Bringing the best out of Fermi
NVIDIA brought in a new high-end GPU architecture last month. Known as the GeForce GTX 580 1,536MB, it uses fundamentally the same Fermi core from the previous champ, GeForce GTX 480, but thorough re-engineering provides the GTX 580 with an extra 15 per cent performance across a wide range of games, achieved with no commensurate increase in power-draw. The GeForce GTX 580, then, is the fastest single-GPU card around, and putting two together in SLI results in a near-doubling of the already-high frame-rates.
The next logical step for NVIDIA is to use the GTX 580's revised architecture (GF110) to introduce a cheaper GPU to the fold. This is exactly what it is doing with the arrival of the GeForce GTX 570 1,280MB card, released today.
Putting the new launch into context, here is a four-GPU table that highlights the best graphics cards from NVIDIA. The left-hand duo take in the new GF110 design, while the right-hand pair are the performance leaders from March 2010.
|GPU||NVIDIA GeForce GTX 580 1,536MB||NVIDIA GeForce GTX 570 1,280MB||NVIDIA GeForce GTX 480 1,536MB||NVIDIA GeForce GTX 470 1,280MB|
|Memory interface||384-bit, 1,536MB GDDR5||320-bit, 1,280MB GDDR5||384-bit, 1,536MB GDDR5||320-bit, 1,280MB GDDR5|
|Board power (TDP)||244W||219W||250W||215W|
Analysis - GTX 570 vs. GTX 480: fight
The new chip uses almost all of the GF110 die. In NVIDIA-speak this translates to four General Processing Clusters, 15 PolyMorph engines (out of a possible 16) and an identical number of Streaming Multiprocessors that each hold 32 CUDA cores. In this respect, the GTX 570 is identical to the GTX 480.
NVIDIA, too, has made the same architecture trade-offs as with the GTX 480/470. This means that core, shader and memory clocks are reduced; the memory interface is cut from 384 bits to 320 bits; shaders see a snip from 512 to 480, and raster back-ends fall from 48 to 40. It doesn't take an M.I.T. graduate student to figure out that the GTX 570 is going to be between 10-20 per cent slower than the range-topping model.
The speed reduction means that the really interesting comparison isn't 570 vs. 580. Rather, it's how the new GPU matches up against the GTX 480. The numbers show that the GTX 570 loses out in terms of memory bandwidth - a faster speed isn't enough compensation for a bus-width snip - and falls foul of the GTX 480's 48 raster back-ends when looking at the pure ROP rate and bilinear fill-rate. But where the GTX 570 hits back is with respect to more shading power - down to a higher shader speed and identical number of CUDA cores - and significantly higher FP16 processing rate.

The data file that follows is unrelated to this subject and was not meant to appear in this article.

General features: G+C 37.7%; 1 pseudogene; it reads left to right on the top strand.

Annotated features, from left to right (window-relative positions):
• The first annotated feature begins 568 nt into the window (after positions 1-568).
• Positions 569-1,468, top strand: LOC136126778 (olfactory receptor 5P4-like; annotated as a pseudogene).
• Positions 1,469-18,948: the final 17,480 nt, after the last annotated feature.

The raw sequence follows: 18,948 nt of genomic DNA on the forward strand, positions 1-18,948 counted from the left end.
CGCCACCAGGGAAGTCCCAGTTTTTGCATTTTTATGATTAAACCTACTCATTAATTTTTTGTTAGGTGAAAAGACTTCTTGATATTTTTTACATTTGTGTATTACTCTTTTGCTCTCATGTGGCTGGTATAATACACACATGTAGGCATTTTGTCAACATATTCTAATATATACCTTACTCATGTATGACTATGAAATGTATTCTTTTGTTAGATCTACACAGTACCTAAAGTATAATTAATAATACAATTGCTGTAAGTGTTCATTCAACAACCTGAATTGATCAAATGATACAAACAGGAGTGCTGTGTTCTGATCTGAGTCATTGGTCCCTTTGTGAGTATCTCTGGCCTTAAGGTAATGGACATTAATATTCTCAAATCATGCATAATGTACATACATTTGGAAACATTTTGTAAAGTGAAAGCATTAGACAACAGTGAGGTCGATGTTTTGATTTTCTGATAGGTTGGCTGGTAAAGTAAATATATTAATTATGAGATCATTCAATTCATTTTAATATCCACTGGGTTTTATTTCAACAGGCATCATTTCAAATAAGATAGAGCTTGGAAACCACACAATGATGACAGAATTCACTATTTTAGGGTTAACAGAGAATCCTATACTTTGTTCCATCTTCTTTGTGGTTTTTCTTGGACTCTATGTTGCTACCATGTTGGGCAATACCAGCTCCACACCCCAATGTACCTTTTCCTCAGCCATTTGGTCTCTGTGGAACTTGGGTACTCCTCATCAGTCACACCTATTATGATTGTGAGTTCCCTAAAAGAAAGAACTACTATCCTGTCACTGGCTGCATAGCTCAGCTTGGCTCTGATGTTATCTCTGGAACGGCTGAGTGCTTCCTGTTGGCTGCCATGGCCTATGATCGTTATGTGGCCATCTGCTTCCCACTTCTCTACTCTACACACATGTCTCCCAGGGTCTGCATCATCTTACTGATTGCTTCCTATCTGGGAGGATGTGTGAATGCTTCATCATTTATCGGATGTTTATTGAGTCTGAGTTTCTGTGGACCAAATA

What this tells us is that the GTX 570 vs. GTX 480 battle, if we can call it that, will be very close. We expect the GTX 570 to steal a march if titles use lots of HDR rendering, while the GTX 480 will nose ahead if the game engine is partial to lots of memory bandwidth, especially at higher resolutions, where the 570's smaller frame-buffer may impose limitations.
Greener power credentials, and a look to the future
Based on the same vapour-chamber cooling technology as GTX 580, the GTX 570 should be quieter than GTX 480. What's more, the lower TDP generally matches that of the GTX 470.
We reckon that NVIDIA's GTX 570's core and memory frequencies have been set with one eye on the probable performance of AMD's upcoming Radeon HD 6950 part. A 732MHz core speed and associated 1,464MHz shader clock is fairly aggressive for an NVIDIA reference part. The memory speed, too, is pretty close to GTX 580's.
Projected to hit retail shelves at £289, thereby just undercutting the cheapest GTX 480s, the new 5-series product stack is slowly taking shape. The numbers match up well with GTX 580, so let's take a look at the card and then head on over to the benchmarks.